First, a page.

Your poultry coop should be large enough to allow proper air circulation but small enough to keep from being too cold and drafty in winter. Adequate space for each bird is important for bird comfort and health. If you do not provide adequate space per bird, behavioral problems such as pecking and cannibalism may result. It is difficult to prescribe precise space allowances because of the complexity of the environmental effects. The stocking density should allow birds to express their natural behaviors as much as possible.

The minimum amount of space per bird depends on the species, breed, and age of the birds and whether the birds have access to outdoors. If outdoor access is provided, if the climate does not allow for year-round use of the outdoor area, this will increase the interior space requirement. There is very little peer-reviewed research looking at the space allowances for backyard poultry. Most of the space requirements that have been developed are for commercial production systems.

Some recommendation guidelines for urban poultry are:

  • Laying hens: A minimum of  3-4 square feet/hen indoor and 10 square feet/hen outdoor is recommended. Such outdoor access densities are not practical in urban settings. Smaller sized runs are possible but the management of the outdoor run is key. It will quickly be denuded of any plant material and could become muddy during wet weather. This would make the outdoor access more an exercise yard rather than a pasture area. It is important that the run is located in a well-drained area.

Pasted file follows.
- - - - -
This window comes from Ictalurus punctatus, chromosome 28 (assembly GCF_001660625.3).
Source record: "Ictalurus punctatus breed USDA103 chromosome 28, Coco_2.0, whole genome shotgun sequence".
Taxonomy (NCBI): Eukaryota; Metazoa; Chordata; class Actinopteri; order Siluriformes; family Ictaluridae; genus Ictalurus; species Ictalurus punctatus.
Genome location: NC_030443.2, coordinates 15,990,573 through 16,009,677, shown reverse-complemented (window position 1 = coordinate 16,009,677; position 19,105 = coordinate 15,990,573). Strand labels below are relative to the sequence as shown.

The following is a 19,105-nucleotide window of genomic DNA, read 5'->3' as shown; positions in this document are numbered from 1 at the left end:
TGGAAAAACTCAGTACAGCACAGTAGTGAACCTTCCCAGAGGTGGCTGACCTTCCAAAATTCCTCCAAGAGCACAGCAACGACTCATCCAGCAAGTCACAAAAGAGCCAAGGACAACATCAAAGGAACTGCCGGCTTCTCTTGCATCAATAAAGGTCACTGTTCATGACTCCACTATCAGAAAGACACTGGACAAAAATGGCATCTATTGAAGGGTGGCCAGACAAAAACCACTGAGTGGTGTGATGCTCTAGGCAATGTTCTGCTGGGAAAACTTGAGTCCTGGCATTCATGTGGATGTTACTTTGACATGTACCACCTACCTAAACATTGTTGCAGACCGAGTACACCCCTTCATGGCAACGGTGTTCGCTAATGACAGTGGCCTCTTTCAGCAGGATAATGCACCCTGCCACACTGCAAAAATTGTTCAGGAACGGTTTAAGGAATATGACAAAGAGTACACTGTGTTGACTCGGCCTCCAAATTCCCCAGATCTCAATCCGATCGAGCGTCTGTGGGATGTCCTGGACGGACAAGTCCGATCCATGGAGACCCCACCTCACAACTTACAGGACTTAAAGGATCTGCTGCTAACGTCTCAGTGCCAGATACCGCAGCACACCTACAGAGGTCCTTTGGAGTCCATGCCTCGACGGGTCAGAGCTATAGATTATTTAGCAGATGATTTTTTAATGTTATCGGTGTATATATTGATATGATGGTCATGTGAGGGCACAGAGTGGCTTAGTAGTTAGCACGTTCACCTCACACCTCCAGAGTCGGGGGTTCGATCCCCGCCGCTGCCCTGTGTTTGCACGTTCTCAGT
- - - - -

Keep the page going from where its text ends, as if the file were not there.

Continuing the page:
• Meat chickens: A minimum of 3-4 square feet/chicken indoor. Outdoor access is not necessary for the commercial strains because they are less likely to use it. For the slower-growing strains, outdoor access should be provided at the same levels as for laying hens.
  • Turkeys: Because of their larger size, turkeys require more space. It is recommended that you have a minimum of 6 square feet/turkey indoors and 20 square feet/turkey outdoors.
  • Waterfowl: The manure of waterfowl contains a lot more moisture. Waterfowl droppings contain over 90% moisture. This requires more management of the outdoor run as well as indoor housing space. For adult ducks, 5 square feet/duck of indoor space are recommended. There are no specific recommendations for outdoor space, but the larger the run the better. Geese are much larger than ducks. The recommended allowance is about three times that of ducks.